Doctors are concerned about the health of Britain's Queen Elizabeth and have recommended the 96-year-old remains under medical supervision, Buckingham Palace said on Thursday, with immediate family travelling to be by her side.
"Following further evaluation this morning, The Queen’s doctors are concerned for Her Majesty’s health and have recommended she remain under medical supervision," the palace said in a statement.
"The queen remains comfortable and at Balmoral."
A palace source said immediate members had been informed and played down speculation that the monarch had suffered a fall.
All of Queen Elizabeth's four children including daughter Princess Anne and youngest son Prince Edward are now at Balmoral Castle in Scotland with the British monarch, ITV reported on Thursday.
Britain's Prince Charles and Prince William have also travelled to Queen Elizabeth's residence at Balmoral Castle in Scotland following the news.
"Their Royal Highnesses The Prince of Wales and the Duchess of Cornwall have travelled to Balmoral," a Clarence House spokesperson said.
Prince Harry and his wife Meghan are also set to travel to Scotland, a spokesperson for the couple said Thursday.
"The Duke and Duchess of Sussex will be travelling to Scotland," the spokesperson said.
The couple, who are currently on a short visit to Europe, had been due to attend an awards ceremony in London on Thursday evening but have changed their plans to travel to see the queen, Britain's domestic Press Association news agency said.
The previous day she had been pictured appointing Liz Truss as the country's new prime minister at Balmoral Castle.
Truss said “the whole country will be deeply concerned by the news from Buckingham Palace this lunchtime.”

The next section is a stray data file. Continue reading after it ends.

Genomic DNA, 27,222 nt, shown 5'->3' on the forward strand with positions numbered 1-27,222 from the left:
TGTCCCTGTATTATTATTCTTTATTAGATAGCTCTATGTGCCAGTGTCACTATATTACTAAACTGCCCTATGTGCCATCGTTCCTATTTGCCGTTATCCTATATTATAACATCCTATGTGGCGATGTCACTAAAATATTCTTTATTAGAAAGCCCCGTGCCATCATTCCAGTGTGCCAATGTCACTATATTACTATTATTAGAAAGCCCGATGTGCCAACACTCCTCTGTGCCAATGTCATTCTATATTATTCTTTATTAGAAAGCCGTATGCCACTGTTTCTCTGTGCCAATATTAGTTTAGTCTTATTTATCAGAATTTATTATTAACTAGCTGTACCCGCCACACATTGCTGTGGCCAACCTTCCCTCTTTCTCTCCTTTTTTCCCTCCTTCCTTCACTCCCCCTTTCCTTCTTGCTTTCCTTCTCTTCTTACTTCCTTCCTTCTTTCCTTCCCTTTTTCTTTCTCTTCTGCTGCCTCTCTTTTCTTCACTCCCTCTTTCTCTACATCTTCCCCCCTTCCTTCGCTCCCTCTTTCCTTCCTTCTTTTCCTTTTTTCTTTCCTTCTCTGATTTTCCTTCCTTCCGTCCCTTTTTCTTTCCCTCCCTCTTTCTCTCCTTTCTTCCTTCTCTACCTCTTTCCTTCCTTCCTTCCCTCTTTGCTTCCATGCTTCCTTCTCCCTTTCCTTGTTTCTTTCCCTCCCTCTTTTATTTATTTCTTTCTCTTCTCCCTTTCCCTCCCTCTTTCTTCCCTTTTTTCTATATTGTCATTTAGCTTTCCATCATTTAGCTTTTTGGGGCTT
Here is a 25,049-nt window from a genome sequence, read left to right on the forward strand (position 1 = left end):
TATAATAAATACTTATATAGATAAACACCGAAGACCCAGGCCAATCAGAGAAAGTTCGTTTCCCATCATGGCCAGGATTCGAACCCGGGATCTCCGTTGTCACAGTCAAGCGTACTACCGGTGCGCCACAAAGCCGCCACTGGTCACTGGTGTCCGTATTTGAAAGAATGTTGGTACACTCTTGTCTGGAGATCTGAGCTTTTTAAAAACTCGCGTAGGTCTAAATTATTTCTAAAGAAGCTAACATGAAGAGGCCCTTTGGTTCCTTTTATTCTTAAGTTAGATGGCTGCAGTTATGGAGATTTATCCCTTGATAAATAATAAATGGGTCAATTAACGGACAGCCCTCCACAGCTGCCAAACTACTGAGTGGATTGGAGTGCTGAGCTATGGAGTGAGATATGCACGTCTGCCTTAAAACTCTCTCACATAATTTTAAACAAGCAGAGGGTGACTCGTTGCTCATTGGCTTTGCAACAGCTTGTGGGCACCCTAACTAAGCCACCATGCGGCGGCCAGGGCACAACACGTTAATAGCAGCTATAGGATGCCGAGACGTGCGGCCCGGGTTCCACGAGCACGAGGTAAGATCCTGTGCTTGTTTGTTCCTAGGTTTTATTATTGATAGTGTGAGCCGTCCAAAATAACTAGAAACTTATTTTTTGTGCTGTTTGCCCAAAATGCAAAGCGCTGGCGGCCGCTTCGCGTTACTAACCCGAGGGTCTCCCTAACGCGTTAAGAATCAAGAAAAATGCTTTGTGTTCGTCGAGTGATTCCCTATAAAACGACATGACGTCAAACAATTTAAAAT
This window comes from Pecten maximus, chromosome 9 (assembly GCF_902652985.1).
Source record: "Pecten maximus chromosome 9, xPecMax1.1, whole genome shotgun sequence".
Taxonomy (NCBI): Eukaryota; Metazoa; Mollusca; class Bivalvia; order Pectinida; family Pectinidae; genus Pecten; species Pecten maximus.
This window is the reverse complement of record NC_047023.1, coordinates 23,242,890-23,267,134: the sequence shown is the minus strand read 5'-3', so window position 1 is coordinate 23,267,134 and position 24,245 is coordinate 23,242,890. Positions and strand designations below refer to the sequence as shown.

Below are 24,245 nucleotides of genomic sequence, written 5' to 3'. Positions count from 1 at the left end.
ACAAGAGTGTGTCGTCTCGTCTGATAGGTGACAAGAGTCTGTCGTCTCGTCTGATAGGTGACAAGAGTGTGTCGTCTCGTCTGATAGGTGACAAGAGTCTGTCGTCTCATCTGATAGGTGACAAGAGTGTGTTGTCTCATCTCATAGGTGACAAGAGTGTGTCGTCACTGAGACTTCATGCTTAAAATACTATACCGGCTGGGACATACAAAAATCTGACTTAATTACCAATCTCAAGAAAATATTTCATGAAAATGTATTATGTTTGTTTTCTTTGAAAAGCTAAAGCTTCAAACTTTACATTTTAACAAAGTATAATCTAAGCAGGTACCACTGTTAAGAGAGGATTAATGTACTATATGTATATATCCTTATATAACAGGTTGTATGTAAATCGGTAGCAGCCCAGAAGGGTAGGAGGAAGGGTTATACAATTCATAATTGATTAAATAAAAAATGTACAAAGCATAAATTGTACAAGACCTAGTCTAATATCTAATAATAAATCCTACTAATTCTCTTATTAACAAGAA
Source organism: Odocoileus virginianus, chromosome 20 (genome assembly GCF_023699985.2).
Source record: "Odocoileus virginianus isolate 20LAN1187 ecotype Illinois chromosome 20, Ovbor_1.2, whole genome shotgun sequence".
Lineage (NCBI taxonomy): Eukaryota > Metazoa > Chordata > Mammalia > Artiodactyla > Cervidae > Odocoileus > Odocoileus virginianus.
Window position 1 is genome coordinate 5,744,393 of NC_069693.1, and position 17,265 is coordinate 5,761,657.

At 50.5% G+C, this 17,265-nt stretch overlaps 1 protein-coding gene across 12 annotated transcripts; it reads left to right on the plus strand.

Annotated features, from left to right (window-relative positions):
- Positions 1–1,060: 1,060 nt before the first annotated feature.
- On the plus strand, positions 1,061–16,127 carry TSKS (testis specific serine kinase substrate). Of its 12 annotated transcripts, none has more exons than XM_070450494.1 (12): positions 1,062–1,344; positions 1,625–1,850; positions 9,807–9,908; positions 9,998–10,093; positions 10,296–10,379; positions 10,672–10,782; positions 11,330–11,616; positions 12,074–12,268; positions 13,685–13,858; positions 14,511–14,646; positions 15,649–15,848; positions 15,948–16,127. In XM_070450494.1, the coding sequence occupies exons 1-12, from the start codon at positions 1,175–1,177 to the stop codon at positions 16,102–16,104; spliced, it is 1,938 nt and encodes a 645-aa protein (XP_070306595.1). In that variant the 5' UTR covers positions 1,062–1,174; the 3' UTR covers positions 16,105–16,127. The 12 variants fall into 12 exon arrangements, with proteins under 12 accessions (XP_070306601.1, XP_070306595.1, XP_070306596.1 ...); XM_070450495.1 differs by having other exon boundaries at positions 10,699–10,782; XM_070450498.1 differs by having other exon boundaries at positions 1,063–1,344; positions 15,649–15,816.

“My thoughts — and the thoughts of people across our United Kingdom — are with Her Majesty The Queen and her family at this time,” she said on Twitter.
Britain's parliament has Queen Elizabeth in its thoughts and prayers following news that doctors were concerned for her health, speaker Lindsay Hoyle said in parliament on Thursday.
"I know I speak on behalf of the entire House when I say we send all the best wishes to her Majesty the Queen," Hoyle said.
National broadcaster the BBC (British Broadcasting Corporation) interrupted its scheduled programming to switch to rolling news bulletins following the announcement that doctors were concerned for Queen Elizabeth's health on Thursday.
The queen, Britain's longest reigning sovereign and the world's oldest monarch, has been suffering from what Buckingham Palace has called "episodic mobility problems" since the end of last year.
She has been forced to cut back on her public engagements since then and on Wednesday cancelled a planned virtual meeting with senior ministers after being advised to rest by her doctors.
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